Browns Park was part of the Outlaw Trail, a string of remote hideouts in Wyoming, Colorado and Utah where fugitives went to escape the reach of the law. Cassidy, who loved to read, favored the Bassett ranch where he could take advantage of Herb’s extensive library. The ranch had another appeal: Josie and her sister, Anne, were among the area’s few eligible girls, Tallman said. Josie was about 15 when she first met Cassidy after a local horse race.

“I thought he was the most dashing and handsome man I had ever seen. I was such a young thing, and giddy as most teenagers are, and I looked upon Butch as my knight in shining armor,” she told Boren in that 1960 interview. “But he was more interested in his horse than he was in me, and I remember being very put out by that. I went home after being snubbed by him and stamped my foot on the floor in frustration.”

That didn’t last. Morris recounted how she would later spend time with Cassidy in her parents’ hay loft, where she “didn’t let him get bored.” Yet Cassidy wasn’t the marrying kind, and Morris instead wed Jim MacKnight, with whom she had two sons. Two more husbands would follow. Then she married Emerson Wells, an alcoholic who often fought with her. One evening in 1913, Wells, feeling unwell, went to bed. The next morning, he was found dead, a small bottle with traces of poison next to him. The inquiry was short-lived. “She always said that if she really wanted to get rid of her husband she would just shoot him, because she was a very good shot,” Tallman said.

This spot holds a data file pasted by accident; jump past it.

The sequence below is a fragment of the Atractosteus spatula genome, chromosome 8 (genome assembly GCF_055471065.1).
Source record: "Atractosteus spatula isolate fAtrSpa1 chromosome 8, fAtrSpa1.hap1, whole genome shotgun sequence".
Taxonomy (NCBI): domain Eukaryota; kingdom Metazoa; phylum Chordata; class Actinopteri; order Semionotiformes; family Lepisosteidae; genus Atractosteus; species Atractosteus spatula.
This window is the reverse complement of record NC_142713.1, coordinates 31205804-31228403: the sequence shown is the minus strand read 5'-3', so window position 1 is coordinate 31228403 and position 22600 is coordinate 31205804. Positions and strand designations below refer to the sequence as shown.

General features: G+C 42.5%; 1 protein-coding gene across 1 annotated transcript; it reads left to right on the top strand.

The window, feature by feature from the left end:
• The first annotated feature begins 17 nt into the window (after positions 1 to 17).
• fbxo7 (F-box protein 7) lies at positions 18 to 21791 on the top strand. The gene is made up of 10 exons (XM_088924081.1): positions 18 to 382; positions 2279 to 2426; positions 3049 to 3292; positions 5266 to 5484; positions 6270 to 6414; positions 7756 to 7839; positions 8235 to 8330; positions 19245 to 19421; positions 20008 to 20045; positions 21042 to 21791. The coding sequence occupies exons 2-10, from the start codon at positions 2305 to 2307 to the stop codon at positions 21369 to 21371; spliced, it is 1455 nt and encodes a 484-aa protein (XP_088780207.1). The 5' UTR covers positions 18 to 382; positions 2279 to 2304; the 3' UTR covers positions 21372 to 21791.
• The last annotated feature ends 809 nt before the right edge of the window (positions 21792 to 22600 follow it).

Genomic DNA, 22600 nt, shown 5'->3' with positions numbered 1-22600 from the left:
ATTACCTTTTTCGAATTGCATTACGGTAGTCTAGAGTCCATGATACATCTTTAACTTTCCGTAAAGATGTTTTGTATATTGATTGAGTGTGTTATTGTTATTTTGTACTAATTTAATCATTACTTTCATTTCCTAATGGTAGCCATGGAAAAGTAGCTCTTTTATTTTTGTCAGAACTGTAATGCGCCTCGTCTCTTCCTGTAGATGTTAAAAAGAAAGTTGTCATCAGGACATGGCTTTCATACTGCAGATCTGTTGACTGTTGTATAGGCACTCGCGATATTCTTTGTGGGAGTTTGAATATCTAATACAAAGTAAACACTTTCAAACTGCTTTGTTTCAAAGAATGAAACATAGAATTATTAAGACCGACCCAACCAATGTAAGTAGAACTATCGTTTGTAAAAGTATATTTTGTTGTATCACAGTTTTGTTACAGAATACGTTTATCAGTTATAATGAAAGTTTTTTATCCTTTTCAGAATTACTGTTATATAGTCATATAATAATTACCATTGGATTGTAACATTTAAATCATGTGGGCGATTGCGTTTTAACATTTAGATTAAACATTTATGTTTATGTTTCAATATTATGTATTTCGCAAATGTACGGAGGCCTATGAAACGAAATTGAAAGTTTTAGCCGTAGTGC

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Morris soon moved to a remote corner of northeastern Utah, where she built her own cabin and became a homesteader. There, she made apricot brandy — but didn’t drink any — and hunted deer. She also was accused of supplementing her diet with meat from her neighbors’ cows. Facing trial for cattle rustling, she eschewed her usual blue jeans in favor of a grandmotherly outfit. Asked by the judge if she had anything to say in her defense, she turned to the jury and asked, “Do I look like I could butcher anybody’s cattle?” She was acquitted. Boren, who dug up that anecdote, was able to answer that very question years later, when he found the octogenarian lifting a freshly slaughtered cow as he came up to her cabin.

According to Morris’ version of events, Cassidy moved around the country until he died as an old man in Johnnie, Nevada, in the mid-1940s. She herself made it to 90, when she died of complications from a broken hip. Her Utah cabin was incorporated a few years later into Dinosaur National Monument, where visitors can still find it today.

Morris and Cassidy’s romance might have survived them. “It was a common rumor in Browns Park,” Boren said, “that Crawford MacKnight, Josie’s son, was actually Butch’s child.” Boren said Morris and Cassidy have plenty of living descendants, so in theory the rumor could be verified through DNA testing. “But it would be very difficult getting them to agree to be tested,” he said. “These families are very closed.” 

About the author

  • Nicolas Brulliard Senior Editor

    Nicolas is a journalist and former geologist who joined NPCA in November 2015. He writes and edits online content for NPCA and serves as senior editor of National Parks magazine.

This article appeared in the Winter 2017 issue